Our other family names fall into the patterns described above. My paternal grandparents were Herbert Moses Kaufmann and Lillie Hagedorn Kaufmann. Hagedorn, as noted above, means hawthorn, a plant. Other than our Hagedorn family, all other Hagedorns whom I have met in person or on the internet are Christian so Hagedorn was an unusual choice for a Jewish family.
My father, Herbert Jacob Kaufmann (born 1904) was initially named Jacob Hagedorn Kaufmann. The story goes that some one said to his mother, "Lillie, they’re going to call him Jakey". That was clearly "too Jewish" so, a few months after he was born, the name was changed. When I was born (in 1933) I was supposed to have been named Michael. As my mother told the story, my father looked so sad that I was named Herbert Jacob too. I never liked the name Herbert so when our son was born, he was spared it and named John English Kaufmann. But his son is named Michael, so now we have Michael Min-liang Kaufmann and Peter Gabriel Kaufmann Kirkpatrick, two archangels and a saint, as guardians of our name.
Kaufmann is pronounced "kowfmon" in German with the emphasis on the first syllable. I am told that during the First World War, with so much anti-German feeling in America, Grandpa decided it was prudent to pronounce the name "caughmin" as do most people here. We have always said caughmin in my lifetime but I answer to both and more.
My maternal grandfather was Lester Morris Newburger. His father was Morris Newburger, born Moritz Neuburger. His family lived in Haigerloch and must have moved there from Neuburg,of which there are at least three in Germany. The name translates as Newbury or Newcastle or Newtown. His wife was Emanuella (Ella) Levy Newburger. So the family has a place name, a tribal name, a plant name and a nickname-sound alike name-occupational name; almost the whole spectrum. And further back there are animal names – Loeb (lion/Judah) and Herzberg (deer/Naftali) and one of affection – Lieberman (beloved).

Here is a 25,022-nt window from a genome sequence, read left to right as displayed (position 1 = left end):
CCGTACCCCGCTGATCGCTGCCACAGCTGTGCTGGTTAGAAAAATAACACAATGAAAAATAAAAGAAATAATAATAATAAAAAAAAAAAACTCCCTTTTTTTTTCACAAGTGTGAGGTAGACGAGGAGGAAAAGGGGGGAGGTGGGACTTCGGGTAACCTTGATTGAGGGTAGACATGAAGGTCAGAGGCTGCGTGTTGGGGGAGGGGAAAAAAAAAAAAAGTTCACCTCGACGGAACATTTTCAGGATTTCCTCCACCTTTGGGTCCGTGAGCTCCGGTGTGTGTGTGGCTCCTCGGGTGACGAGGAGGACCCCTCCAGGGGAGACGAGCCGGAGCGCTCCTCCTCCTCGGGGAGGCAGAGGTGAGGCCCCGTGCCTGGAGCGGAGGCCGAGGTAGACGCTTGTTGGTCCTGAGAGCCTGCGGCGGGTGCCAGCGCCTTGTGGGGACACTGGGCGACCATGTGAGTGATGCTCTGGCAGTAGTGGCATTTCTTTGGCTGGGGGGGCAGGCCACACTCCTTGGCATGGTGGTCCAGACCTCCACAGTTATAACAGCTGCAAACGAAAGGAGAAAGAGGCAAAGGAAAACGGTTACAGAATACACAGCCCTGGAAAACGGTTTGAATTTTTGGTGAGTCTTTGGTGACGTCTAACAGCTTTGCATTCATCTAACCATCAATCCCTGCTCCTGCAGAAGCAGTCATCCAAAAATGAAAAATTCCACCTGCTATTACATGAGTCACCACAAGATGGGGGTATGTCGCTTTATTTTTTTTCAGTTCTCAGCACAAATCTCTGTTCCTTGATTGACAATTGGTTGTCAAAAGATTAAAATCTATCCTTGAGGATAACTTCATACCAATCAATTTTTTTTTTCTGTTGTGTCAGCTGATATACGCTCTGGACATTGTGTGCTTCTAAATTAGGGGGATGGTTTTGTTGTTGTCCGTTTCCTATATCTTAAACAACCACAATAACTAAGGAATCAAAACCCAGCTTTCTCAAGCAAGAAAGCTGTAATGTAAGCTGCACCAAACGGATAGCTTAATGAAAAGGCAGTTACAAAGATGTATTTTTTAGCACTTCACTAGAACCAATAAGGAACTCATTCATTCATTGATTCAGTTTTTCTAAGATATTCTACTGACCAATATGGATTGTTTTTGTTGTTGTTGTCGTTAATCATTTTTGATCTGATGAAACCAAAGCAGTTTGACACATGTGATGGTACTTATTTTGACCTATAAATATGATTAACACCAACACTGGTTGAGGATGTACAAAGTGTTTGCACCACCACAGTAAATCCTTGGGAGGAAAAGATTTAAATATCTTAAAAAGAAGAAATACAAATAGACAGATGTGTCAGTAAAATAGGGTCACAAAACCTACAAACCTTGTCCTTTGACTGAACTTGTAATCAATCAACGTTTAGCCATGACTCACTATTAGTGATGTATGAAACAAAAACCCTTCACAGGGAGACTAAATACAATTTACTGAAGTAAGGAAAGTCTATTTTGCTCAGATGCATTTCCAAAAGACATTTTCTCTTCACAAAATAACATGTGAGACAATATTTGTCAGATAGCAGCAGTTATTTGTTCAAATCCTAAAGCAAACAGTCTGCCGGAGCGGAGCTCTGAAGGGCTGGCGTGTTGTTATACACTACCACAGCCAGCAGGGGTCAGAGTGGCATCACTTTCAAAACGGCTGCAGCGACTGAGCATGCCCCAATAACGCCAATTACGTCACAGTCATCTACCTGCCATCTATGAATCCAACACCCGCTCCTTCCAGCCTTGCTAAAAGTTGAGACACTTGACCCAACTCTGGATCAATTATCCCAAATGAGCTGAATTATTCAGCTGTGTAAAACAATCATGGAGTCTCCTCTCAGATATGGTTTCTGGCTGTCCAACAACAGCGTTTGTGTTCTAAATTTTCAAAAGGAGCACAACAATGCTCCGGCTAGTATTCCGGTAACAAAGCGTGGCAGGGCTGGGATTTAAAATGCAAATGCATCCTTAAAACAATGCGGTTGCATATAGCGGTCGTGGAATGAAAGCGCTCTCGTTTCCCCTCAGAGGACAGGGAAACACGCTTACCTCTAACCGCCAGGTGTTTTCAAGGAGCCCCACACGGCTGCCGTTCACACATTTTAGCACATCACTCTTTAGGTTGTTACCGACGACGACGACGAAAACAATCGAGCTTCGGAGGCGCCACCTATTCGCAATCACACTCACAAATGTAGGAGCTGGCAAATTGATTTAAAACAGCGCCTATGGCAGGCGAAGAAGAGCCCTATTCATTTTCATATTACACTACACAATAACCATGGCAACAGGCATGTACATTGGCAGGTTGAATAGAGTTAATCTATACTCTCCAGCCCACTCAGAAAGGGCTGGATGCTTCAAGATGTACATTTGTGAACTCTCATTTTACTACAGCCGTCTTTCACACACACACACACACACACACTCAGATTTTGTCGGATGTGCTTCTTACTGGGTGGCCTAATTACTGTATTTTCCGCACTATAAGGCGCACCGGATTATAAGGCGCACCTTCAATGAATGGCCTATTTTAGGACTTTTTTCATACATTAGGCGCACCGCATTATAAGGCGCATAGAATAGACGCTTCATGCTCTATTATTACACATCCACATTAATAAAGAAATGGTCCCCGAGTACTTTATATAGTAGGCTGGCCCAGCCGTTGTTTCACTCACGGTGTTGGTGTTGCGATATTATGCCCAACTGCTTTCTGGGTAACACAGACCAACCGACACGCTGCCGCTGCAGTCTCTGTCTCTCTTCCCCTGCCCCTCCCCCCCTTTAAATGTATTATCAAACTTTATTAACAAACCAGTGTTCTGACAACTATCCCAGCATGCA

I would like to mention two other things having to do with naming. Sometimes a local official chose to assign an unpleasant name. Some people were named Rindkopf (cow's head) or Faulpelz (putrid or lazy hide) or worse because the official felt like playing a joke or didn’t like the person. Funny and "bad" names were not exclusively Jewish. I knew a German doctor who had left Germany in the 1930s. He left because he was a political liberal. He was Christian and his name was Heinz Magendanz (stomach dance), a very unusual and peculiar name. He came to Boston to follow his Jewish German Professor, Siegfried Thannhauser, about as German a name as you can get.
There is a generally held belief that immigration officers in America arbitrarily assigned names to immigrants. Apparently that is not so. They might have changed spellings to make them more like the English manner of spelling or pronouncing or sometimes shortened them but they did not create totally new names.
Finally, all of this has made me much more tolerant of name changes in America. Names in Germany were not engraved in stone. They varied for lots of reasons, and, just as Hebrew names were germanified, it is quite in keeping to choose new forms that "sound more American" even though what sounds American today is pretty broad.